Keele University adds extra dimension to pharmacy
Since Virtalis installed a four-sided ActiveCube at Keele University in the UK last year, staff at the School of Pharmacy have been busy adapting their groundbreaking Virtual Patient and Virtual Ward pharmacy training systems to run in a VR environment.
Although originally designed as a system for just its students, now there is interest from universities and pharmaceutical companies worldwide and the University has applied for a patent.
Students using Keele’s Virtual Patient are able to interact with the computer generated characters through the use of multiple choice questions or ‘natural’ free text questions. The patients can be programmed with different scenarios and medical histories. The students can even break out of the consultation to contact virtual GPs, consultants or receptionists to gather more evidence. Not only do the avatars and backdrops used look remarkably realistic, they are even endowed with personalities. This means that depending on the outcome of the scenario, the avatars may reprimand the user if unnecessary questions are asked or previous decisions challenged.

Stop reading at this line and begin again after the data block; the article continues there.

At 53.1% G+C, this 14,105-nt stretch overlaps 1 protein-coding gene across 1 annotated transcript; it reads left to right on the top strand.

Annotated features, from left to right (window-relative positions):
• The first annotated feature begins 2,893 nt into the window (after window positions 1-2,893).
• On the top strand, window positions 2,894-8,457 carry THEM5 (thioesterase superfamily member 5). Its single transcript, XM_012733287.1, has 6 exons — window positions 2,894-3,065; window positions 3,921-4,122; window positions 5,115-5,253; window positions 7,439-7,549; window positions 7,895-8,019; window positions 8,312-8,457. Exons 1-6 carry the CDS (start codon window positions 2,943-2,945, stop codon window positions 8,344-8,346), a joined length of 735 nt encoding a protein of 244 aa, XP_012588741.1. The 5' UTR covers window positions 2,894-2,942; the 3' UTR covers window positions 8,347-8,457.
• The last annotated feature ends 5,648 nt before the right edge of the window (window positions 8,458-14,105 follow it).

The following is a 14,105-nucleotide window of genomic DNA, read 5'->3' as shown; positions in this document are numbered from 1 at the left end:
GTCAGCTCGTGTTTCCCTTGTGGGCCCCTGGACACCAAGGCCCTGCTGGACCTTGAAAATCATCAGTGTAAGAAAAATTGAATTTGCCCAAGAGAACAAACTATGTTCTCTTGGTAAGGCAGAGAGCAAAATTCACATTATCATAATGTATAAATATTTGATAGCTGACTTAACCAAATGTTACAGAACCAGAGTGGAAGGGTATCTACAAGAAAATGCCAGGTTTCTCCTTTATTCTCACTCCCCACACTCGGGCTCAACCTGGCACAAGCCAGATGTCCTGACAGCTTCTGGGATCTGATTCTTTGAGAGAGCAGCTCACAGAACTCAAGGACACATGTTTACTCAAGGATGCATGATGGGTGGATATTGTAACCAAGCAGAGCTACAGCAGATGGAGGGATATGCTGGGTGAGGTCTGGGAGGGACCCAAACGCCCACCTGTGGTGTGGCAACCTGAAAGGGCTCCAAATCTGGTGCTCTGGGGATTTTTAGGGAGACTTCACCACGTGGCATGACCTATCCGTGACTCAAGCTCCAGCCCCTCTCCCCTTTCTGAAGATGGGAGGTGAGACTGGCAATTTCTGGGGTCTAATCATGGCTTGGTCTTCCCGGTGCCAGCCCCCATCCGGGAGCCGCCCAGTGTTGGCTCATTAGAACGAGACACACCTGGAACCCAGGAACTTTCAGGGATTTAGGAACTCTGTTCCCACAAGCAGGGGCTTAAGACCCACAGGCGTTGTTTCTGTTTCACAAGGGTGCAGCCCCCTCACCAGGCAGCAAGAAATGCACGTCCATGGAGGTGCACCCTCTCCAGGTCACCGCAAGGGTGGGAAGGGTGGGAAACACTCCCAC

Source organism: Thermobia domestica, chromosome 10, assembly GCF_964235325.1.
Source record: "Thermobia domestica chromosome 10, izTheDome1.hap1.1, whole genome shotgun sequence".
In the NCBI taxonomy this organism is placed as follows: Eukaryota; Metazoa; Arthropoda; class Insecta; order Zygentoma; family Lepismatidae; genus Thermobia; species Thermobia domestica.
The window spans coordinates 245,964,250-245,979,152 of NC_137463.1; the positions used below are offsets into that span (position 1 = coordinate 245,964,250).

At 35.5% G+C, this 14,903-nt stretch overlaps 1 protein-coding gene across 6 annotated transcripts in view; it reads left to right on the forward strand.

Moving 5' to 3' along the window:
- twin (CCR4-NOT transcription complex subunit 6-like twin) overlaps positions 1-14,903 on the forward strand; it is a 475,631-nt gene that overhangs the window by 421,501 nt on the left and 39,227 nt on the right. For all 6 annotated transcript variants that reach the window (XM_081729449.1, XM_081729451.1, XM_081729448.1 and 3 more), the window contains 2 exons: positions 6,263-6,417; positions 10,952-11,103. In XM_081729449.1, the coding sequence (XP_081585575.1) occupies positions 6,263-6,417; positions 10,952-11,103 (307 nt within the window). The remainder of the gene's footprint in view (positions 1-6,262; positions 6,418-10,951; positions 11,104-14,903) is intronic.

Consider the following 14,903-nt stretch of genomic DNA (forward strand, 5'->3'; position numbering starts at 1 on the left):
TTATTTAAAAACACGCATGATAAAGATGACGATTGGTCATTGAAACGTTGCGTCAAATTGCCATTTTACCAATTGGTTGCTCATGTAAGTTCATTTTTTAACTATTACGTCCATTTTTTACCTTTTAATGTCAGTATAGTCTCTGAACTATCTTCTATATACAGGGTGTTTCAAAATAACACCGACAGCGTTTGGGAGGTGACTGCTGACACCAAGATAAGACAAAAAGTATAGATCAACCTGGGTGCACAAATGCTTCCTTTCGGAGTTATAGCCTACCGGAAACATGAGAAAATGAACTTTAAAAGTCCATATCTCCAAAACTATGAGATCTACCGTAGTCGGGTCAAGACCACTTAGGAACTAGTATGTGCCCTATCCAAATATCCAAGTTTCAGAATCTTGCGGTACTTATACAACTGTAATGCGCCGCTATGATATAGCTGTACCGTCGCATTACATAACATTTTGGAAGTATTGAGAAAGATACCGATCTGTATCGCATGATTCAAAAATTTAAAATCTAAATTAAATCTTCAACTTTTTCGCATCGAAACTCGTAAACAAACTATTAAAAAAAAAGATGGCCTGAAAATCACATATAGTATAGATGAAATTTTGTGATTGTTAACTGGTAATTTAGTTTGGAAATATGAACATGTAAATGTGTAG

The Virtual Ward gives clinical educators the opportunity to change the patients each week. They can be programmed to display the symptoms for common disorders, such as tumours, jaundice or breathing difficulties. The students can consult the drugs charts on the patient’s bed, their ECG monitor or check for cleanliness on the Ward. As in real life, the patient responds when approached, but unlike real life, the student can “fly” inside the patient’s body to examine their major organs.
Keele’s Virtalis ActiveCube boasts three rear-projected walls, with a front-projected floor, forming a multi-sided VR system. It features Christie Digital projectors and uses InterSense wireless tracking technology, enabling the users to move around unfettered, with their view points within the virtual world updating in real time. The system is powered by a master Dell PC with four Dell cluster nodes and is controlled by an iPad.